Transferable skills can help you jump from one career to another. How can you list these skills on your resume?
As you can see, these job skills are all skills that are very valuable when applying to a variety of industries in a number of different situations. You may have learned specific skills in a particular context, but you can take those skills to many different job roles. These skills are often used in a situation where you need new skills — for example, when you go through a career change.
However, not all transferable skills are soft skills, because even hard skills can be transferable. If you learned technical writing skills at a previous job, that’s a hard skill, but it’s also a skill you can take with you to any other job that requires technical writing. If you can think of a way to use a skill at another job, it’s considered a transferable skill.
Remember, it doesn’t matter where your transferable skills come from. Whether you’re great at delegating tasks because you learned it at a previous job or because of your education, won’t matter. It simply matters because you possess the skill of delegating tasks. Be sure to showcase such skills on your resume.
All industries, even industries that have very specialized skills, will have a need for transferable skills. If you’re good at meeting deadlines and motivating other workers at your current job, those are examples of transferable skills. You just need to discover how your current skills can help you in a new job. Looking at the job description and scanning for keywords that match with skills you currently have can help tremendously.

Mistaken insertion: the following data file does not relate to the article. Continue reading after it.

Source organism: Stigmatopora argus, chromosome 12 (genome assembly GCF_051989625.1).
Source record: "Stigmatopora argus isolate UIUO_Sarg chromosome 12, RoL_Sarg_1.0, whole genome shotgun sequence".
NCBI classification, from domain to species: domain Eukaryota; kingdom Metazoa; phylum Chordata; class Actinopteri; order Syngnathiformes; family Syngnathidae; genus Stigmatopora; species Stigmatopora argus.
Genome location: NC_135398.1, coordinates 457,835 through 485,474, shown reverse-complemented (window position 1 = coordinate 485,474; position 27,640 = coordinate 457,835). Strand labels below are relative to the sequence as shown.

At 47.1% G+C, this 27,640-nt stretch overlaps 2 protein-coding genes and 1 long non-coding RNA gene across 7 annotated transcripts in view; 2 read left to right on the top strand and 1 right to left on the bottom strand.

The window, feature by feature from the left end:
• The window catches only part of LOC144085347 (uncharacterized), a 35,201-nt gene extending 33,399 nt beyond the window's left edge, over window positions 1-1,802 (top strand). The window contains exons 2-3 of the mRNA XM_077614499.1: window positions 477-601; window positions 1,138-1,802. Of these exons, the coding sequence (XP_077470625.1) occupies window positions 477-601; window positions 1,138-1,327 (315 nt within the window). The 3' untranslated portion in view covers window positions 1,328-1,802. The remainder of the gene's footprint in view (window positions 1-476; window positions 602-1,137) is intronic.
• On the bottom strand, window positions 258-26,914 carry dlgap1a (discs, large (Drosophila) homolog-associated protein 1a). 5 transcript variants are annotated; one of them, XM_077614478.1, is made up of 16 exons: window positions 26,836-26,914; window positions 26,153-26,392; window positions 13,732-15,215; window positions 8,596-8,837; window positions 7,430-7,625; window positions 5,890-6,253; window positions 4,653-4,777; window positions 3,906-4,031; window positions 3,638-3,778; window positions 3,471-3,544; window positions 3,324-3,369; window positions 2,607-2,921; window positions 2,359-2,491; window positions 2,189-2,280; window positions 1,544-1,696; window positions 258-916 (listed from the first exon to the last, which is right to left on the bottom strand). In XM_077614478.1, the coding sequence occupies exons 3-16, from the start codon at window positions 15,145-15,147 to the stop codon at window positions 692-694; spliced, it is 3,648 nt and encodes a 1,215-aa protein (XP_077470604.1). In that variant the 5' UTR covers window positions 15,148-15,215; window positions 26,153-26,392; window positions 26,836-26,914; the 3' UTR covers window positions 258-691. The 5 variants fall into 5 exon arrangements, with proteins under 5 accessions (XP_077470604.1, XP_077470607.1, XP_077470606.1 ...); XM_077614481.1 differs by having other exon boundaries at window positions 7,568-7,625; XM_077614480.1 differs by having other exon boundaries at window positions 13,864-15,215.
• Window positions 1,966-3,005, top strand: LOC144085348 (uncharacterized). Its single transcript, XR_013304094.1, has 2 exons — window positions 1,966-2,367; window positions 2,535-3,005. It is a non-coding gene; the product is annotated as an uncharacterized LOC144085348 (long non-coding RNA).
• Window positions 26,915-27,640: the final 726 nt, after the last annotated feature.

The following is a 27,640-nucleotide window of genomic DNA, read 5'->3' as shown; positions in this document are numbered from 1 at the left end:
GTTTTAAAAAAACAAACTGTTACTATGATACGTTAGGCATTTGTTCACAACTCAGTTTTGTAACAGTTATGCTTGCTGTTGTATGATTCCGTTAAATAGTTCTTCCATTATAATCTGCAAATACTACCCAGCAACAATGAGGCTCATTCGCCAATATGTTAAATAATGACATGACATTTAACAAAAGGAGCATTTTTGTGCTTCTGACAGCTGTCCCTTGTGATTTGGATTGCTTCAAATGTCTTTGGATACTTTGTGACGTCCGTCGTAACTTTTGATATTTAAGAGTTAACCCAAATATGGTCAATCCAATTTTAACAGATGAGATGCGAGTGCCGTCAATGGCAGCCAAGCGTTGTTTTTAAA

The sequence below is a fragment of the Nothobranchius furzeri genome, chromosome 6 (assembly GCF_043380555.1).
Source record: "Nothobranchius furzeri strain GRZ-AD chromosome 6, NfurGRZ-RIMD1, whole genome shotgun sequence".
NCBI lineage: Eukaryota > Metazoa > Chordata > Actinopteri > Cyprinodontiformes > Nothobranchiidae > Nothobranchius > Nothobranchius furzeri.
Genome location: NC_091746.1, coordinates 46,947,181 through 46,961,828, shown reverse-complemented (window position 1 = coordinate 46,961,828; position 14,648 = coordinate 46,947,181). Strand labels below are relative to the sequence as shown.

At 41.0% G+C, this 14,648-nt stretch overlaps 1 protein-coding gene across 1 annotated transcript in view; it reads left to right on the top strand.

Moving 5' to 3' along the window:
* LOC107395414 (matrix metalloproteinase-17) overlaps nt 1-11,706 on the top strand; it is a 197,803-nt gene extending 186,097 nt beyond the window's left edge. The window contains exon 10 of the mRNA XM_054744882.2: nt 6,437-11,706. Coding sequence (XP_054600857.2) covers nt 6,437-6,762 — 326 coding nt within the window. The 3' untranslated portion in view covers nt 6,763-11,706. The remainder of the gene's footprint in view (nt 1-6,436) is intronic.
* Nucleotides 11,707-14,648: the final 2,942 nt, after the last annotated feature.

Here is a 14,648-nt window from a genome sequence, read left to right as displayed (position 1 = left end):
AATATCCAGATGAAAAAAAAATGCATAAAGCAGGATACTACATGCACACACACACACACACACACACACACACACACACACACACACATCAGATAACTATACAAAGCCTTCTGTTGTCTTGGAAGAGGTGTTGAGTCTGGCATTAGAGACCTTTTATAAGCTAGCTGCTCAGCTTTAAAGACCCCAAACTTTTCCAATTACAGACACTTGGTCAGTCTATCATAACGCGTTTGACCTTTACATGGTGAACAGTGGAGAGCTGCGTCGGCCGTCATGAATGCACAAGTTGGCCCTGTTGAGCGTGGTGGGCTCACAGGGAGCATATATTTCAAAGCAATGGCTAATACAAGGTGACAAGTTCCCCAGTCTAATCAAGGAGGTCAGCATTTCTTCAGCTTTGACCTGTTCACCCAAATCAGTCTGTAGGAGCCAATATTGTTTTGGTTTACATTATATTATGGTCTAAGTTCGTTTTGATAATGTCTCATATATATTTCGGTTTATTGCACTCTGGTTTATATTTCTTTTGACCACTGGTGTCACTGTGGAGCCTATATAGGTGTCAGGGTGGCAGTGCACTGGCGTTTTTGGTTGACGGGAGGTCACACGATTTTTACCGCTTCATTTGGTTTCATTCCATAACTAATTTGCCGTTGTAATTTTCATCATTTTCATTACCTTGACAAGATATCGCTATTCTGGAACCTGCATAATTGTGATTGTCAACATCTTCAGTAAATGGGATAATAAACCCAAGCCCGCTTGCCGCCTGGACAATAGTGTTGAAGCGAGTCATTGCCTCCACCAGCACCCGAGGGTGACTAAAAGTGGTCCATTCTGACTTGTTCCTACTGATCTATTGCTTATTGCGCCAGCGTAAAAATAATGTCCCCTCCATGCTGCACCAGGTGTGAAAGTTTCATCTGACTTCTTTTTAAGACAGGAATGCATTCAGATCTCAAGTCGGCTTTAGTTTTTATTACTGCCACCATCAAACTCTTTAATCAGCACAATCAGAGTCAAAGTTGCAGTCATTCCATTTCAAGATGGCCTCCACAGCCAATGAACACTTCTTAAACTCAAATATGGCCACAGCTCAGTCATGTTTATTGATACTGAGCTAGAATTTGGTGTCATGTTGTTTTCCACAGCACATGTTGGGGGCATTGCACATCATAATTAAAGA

One great way to learn transferable skills is through certification and training. Writing that you “know HTML” doesn’t give hiring managers much insight about your expertise, but if you showcase a certification with Exam 70-480, a Microsoft programming exam, your hiring manager can easily see that you are proficient. Plus, some certification courses include training; FreeCodeCamp can teach you HTML and give you a certification, all in one. Search the internet for “[skill] certification” to see what courses may be available
Additionally, it’s a good idea to think about how you can use all the skills you’re developing through work experience even if you move to another industry. Put your time and energy into learning transferable skills. When you get assigned to team projects, take that time to learn how other people work, not just how to do a specific team project for today.
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